“Living In an Omnibus: A True Story,” by Louisa May Alcott (from Robert Merry’s Museum, October 1867; pp. 103-105)
“Chips, ma’am? Only five cents a basket,” said a little voice, as I stood at my gate one morning, deciding which way I should walk.
Looking around, I saw a small yellow-haired, blue-eyed boy, smiling at me with such a cheerful, confiding face, that I took the chips at once, and ordered some more.
“Where do you live?” I asked, as we waited for Katy, the girl, to empty the basket.
“In the old bus, ma’am.”
“The what?” I exclaimed.
“The old omnibus down on the flats, ma’am. It’s cheap, and jolly, now we are used to it,” said the boy.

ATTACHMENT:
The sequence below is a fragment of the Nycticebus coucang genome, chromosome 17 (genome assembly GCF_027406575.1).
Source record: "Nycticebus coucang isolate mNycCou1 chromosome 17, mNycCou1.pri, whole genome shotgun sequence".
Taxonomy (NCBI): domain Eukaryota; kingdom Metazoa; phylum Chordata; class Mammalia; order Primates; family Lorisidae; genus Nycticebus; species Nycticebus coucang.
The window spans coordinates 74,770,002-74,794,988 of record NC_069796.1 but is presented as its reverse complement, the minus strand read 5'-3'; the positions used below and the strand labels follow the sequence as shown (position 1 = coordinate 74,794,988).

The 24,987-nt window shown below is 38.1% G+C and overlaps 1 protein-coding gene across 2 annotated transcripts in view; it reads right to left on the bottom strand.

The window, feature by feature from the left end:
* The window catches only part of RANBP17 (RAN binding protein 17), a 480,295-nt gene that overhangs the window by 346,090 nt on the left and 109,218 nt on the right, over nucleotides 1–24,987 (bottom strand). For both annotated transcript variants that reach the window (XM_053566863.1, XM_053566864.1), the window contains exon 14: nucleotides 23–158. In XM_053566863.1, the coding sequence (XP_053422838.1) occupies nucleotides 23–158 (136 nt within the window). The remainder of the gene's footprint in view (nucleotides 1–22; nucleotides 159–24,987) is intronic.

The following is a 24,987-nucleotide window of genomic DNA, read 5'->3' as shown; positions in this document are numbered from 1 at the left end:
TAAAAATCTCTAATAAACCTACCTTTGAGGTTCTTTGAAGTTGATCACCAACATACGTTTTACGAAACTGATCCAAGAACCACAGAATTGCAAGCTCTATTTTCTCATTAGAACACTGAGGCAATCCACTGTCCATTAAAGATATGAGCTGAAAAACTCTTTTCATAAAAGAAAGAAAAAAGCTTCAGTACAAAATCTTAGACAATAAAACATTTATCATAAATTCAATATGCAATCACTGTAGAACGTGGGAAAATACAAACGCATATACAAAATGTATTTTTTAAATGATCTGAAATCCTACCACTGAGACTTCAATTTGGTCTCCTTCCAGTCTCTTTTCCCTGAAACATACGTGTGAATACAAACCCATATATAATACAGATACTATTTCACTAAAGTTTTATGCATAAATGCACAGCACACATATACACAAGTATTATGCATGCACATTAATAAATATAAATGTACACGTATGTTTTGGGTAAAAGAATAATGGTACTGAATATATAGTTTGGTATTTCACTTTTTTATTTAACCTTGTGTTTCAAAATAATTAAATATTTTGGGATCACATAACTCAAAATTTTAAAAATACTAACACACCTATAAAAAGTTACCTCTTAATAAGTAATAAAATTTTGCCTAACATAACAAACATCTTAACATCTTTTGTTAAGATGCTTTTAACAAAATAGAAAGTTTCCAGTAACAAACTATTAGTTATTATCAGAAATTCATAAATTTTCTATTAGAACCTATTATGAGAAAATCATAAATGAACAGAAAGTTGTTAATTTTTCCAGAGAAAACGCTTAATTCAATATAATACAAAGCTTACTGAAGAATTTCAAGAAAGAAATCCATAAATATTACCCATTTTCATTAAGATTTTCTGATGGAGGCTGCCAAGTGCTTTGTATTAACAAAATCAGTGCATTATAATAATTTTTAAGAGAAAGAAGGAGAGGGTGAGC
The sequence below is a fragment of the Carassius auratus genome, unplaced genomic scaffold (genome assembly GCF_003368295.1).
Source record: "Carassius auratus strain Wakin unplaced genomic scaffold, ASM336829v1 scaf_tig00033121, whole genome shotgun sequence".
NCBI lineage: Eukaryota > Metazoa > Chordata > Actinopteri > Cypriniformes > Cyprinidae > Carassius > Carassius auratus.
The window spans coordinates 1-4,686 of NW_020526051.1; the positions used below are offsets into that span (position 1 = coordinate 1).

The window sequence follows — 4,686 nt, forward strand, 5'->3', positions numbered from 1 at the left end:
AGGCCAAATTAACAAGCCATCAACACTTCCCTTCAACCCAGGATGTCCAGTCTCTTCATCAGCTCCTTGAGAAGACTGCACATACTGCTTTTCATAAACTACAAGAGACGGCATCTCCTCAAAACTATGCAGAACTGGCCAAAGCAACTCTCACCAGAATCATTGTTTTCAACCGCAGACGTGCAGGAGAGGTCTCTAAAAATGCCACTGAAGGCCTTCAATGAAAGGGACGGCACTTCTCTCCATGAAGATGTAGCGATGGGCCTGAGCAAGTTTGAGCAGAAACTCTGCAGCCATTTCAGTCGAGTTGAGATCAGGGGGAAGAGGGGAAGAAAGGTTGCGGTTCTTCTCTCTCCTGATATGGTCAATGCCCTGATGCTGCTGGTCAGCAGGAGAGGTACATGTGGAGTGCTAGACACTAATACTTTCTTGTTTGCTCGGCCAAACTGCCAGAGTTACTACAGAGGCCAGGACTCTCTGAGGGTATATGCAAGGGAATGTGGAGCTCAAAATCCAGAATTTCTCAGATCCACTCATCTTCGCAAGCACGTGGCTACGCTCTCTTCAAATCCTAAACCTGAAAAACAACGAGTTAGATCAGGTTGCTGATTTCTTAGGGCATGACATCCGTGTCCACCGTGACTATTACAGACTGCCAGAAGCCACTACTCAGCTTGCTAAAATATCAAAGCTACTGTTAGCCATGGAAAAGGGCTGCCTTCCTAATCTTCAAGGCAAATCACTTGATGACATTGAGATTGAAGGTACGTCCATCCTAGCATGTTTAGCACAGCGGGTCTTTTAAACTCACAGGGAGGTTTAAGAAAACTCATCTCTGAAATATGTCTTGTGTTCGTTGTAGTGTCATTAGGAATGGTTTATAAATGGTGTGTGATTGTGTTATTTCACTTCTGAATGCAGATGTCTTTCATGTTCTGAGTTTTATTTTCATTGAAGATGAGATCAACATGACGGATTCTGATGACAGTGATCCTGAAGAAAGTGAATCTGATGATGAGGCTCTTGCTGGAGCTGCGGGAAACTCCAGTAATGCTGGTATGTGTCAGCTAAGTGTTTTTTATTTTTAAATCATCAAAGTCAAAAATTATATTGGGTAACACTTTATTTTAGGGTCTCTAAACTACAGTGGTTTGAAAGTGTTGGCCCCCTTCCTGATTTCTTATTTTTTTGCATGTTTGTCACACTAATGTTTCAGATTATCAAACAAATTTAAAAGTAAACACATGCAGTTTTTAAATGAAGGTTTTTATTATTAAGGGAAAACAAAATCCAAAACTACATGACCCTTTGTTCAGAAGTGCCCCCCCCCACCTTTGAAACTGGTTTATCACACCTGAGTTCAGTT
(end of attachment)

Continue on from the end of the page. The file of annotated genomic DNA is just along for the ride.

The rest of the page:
“How came you to live there?” I asked, laughing at the odd idea.
“We are Germans; and when the father died, we were very poor. We came to this city in the spring; but couldn’t get any place, there were so many of us and we had so little money. We stopped one night in the old bus that was left to tumble to pieces down on the flats behind the great stables. The man who owned
it laughed when my mother asked if we might stay there, and said we might for a while; so we’ve been there ever since, and like it lots.”
While the boy spoke, I took a fancy that I’d like to see this queer home of his. The flats were not far off; and I decided to go that way and perhaps help the poor woman, if she seemed honest. As Katy handed back the basket, I said to the lad,
“Will you show me this funny house of yours, and tell me your name?”
“Oh, yes, ma’am; I’m just going home, and my name is Fritz.”